CMS will issue new Medicare cards starting in April 2018 with a new unique, randomly-assigned number called a Medicare Beneficiary Identifier (MBI) to replace the existing Social Security-based Health Insurance Claim Number (HICN) both on the cards and in various CMS systems we use now. However, both the MBIs on the new cards and the Social Security based HICNs that exist on the cards today, can be used. Here's what you need to know to start preparing your practice for new Medicare cards.
“We’re taking this step to protect our seniors from fraudulent use of Social Security numbers, which can lead to identity theft and illegal use of Medicare benefits,” said CMS Administrator Seema Verma in a May 30 announcement.
Medicare is taking steps to remove Social Security numbers from Medicare cards to prevent fraud, fight identity theft and protect essential program funding and the private healthcare and financial information of Medicare beneficiaries. The transition is mandated by the Medicare Access and CHIP Reauthorization Act of 2015 (MACRA).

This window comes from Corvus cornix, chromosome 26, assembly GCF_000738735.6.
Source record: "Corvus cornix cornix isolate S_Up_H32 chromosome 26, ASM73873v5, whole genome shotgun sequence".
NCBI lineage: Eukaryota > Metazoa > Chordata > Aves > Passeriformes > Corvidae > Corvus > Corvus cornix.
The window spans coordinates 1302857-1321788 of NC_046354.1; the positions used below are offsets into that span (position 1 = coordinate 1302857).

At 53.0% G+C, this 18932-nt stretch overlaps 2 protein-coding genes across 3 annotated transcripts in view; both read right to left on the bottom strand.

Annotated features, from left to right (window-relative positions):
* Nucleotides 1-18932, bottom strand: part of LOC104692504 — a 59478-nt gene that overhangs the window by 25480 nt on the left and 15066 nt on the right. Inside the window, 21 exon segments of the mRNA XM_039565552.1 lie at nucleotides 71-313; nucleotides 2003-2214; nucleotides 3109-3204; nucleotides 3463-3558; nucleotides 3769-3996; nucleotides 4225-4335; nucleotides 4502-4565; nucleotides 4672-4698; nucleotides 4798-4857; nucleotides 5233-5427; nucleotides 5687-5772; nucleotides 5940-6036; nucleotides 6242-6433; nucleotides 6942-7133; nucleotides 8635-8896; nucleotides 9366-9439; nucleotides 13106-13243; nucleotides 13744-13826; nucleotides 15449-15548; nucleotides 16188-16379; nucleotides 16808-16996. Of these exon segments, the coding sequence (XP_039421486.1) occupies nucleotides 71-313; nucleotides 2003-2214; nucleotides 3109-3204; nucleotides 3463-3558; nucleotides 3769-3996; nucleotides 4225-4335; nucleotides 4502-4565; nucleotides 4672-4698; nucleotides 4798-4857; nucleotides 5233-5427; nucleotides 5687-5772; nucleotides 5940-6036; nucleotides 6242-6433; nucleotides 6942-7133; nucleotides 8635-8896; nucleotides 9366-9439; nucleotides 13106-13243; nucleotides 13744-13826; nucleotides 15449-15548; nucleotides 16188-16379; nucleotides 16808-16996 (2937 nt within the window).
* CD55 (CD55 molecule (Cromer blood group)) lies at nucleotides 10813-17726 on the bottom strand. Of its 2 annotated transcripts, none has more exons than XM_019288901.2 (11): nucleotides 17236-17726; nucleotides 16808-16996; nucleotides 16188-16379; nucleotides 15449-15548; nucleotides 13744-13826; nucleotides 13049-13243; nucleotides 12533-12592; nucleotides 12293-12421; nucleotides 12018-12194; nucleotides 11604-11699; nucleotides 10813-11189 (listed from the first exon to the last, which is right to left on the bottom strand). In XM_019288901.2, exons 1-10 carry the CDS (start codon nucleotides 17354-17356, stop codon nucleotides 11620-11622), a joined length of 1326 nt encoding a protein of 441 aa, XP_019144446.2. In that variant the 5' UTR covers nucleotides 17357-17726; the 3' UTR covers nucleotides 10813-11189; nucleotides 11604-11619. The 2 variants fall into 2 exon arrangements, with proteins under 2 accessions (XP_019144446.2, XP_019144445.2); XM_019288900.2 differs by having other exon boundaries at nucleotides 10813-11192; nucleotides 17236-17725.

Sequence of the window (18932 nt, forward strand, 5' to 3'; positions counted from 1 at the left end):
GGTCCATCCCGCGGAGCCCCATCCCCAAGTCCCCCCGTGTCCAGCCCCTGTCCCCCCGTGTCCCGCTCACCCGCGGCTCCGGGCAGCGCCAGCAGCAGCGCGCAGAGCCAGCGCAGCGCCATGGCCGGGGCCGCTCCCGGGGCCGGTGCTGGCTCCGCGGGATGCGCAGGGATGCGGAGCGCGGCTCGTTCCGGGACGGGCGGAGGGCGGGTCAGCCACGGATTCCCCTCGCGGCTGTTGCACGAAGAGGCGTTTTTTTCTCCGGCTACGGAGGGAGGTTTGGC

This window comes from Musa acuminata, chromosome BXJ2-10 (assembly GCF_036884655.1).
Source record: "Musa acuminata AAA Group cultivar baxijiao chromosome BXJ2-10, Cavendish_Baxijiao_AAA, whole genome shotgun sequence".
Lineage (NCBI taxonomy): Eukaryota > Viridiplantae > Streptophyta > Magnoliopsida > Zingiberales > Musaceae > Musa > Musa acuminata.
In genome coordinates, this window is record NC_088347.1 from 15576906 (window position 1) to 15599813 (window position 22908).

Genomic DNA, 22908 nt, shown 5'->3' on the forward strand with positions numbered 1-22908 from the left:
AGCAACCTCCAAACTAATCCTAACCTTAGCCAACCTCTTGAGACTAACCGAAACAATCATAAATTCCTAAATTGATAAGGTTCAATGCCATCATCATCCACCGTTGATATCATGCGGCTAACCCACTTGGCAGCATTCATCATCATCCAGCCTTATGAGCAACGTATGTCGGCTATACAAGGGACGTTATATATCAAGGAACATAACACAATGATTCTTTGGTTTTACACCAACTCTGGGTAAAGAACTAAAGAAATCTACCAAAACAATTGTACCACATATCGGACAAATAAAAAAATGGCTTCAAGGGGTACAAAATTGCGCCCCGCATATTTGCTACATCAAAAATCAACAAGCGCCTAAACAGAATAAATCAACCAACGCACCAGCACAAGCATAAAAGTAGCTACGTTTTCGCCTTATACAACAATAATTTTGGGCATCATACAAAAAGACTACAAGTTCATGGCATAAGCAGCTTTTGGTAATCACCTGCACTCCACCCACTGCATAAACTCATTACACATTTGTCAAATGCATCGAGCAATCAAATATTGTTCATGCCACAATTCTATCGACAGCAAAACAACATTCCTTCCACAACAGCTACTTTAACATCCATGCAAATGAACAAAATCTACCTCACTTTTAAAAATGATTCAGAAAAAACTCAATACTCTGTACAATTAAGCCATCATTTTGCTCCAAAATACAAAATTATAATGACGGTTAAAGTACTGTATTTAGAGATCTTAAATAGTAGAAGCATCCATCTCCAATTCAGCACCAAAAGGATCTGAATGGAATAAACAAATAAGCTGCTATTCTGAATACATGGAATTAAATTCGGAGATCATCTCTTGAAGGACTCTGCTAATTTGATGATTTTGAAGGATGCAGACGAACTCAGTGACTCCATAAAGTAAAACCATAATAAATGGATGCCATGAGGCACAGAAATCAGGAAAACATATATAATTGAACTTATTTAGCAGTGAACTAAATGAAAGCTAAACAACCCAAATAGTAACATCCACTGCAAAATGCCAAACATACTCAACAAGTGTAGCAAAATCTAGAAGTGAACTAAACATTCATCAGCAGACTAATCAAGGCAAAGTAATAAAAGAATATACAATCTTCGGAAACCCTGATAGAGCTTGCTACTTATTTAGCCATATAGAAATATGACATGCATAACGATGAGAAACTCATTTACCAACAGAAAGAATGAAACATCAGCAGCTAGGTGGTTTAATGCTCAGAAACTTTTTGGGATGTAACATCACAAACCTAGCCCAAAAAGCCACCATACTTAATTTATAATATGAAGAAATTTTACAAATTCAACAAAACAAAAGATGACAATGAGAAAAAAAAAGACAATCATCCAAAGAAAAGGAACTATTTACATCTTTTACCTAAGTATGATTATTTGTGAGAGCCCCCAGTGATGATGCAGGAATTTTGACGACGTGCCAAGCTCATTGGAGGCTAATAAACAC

When will the transition happen?
CMS will start mailing new cards to people with Medicare benefits in April 2018. All Medicare cards will be replaced by April 2019.
Billing Claims During the Transition to New Cards
Even though your systems will need to be able to accept the new MBI format by April 2018, you can continue to bill and file healthcare claims using a patient’s HICN during the transition period.
The transition period occurs over 21 months which will end in December 2019. Rob Tennant, director of health information technology policy for MGMA emphasized that CMS won't just send the cards out all at once and expect beneficiaries to start using them.
Providers also won't need to wait on the patient's new card to get their number according to Tennant. "During the transition, providers can still use the HICN and when the 835 remittance comes back on a patient's encounter, it will reveal the new MBI to the provider, who ideally will update their practice management system with the new number," says Tennant.